“The clinic is an interesting place,” Fox says. “We want to represent individual people with individual problems, but one of the things we’re trying to do while doing that is identify trends.”
Those trends, she notes, help her and her team of law students identify which problems need new legislation. They also gather research and data for problems that policymakers are already working on, all while maintaining their clients’ confidentiality.
As a researcher, a practicing lawyer and an advocate, Mancini says Fox brings a unique and expert opinion that is helping to shape solutions to this problem and others.
“In the legal world, I think we rely a lot on people like Judy for her research and writing in distilling the issues, showing us the impact of bad policies and what can be gained through better policies,” Mancini says. “Her research and writing both about the foreclosure crisis, fair housing, home purchase scams … help advocates around the country to handle their cases better, and help lawmakers.”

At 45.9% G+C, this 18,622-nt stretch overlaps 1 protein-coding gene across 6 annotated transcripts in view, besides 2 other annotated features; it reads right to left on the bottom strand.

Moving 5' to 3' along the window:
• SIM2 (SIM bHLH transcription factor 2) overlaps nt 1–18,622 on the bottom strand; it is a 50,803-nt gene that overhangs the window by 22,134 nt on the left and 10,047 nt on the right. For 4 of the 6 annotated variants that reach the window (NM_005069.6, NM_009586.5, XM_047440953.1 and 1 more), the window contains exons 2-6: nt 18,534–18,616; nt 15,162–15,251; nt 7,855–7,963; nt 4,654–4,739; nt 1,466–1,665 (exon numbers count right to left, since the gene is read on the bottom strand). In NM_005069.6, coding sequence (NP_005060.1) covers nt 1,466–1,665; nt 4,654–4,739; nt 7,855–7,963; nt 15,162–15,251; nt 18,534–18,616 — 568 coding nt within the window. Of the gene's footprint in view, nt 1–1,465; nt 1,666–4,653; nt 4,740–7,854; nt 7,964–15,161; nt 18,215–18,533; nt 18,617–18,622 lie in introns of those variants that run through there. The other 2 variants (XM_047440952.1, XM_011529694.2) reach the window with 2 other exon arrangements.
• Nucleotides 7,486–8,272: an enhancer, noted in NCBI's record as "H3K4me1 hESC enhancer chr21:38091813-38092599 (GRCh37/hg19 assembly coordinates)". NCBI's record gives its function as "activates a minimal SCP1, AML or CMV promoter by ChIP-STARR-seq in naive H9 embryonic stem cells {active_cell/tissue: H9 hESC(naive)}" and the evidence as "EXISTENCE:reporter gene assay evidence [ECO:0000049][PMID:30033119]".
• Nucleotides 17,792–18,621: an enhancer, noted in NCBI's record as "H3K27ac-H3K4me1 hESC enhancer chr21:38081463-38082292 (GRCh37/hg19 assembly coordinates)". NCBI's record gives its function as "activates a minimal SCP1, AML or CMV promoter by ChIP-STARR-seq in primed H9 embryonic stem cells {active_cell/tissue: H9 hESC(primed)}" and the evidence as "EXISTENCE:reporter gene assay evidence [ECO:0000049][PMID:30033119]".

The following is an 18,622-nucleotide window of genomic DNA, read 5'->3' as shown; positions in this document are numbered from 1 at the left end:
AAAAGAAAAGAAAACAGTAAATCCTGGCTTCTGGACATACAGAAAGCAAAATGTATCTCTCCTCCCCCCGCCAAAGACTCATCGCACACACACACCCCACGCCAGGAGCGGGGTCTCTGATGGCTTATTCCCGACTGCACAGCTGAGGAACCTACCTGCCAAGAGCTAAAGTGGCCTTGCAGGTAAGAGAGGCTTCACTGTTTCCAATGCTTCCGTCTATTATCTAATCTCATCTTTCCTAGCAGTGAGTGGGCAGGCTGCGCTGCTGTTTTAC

Fox also brings people together — academics, victims, lawyers, advocates, community organizers — from across the country to tackle the issue. In April, she hosted a fair housing conference at Notre Dame that both celebrated the 50th anniversary of the Fair Housing Act and discussed ways to eradicate housing discrimination.
“What I think Judy is doing at this conference is really bringing together these diverse set of experiences, and diverse points of view, to talk about a problem that impacts all of us, and to see if we can come together with better solutions,” Mancini says.
Fox shrugs off any praise. There’s still a fight to be waged for fair housing, she says.
“Progress has been made, but don’t get the idea the problem is totally solved. We still have a lot to do.”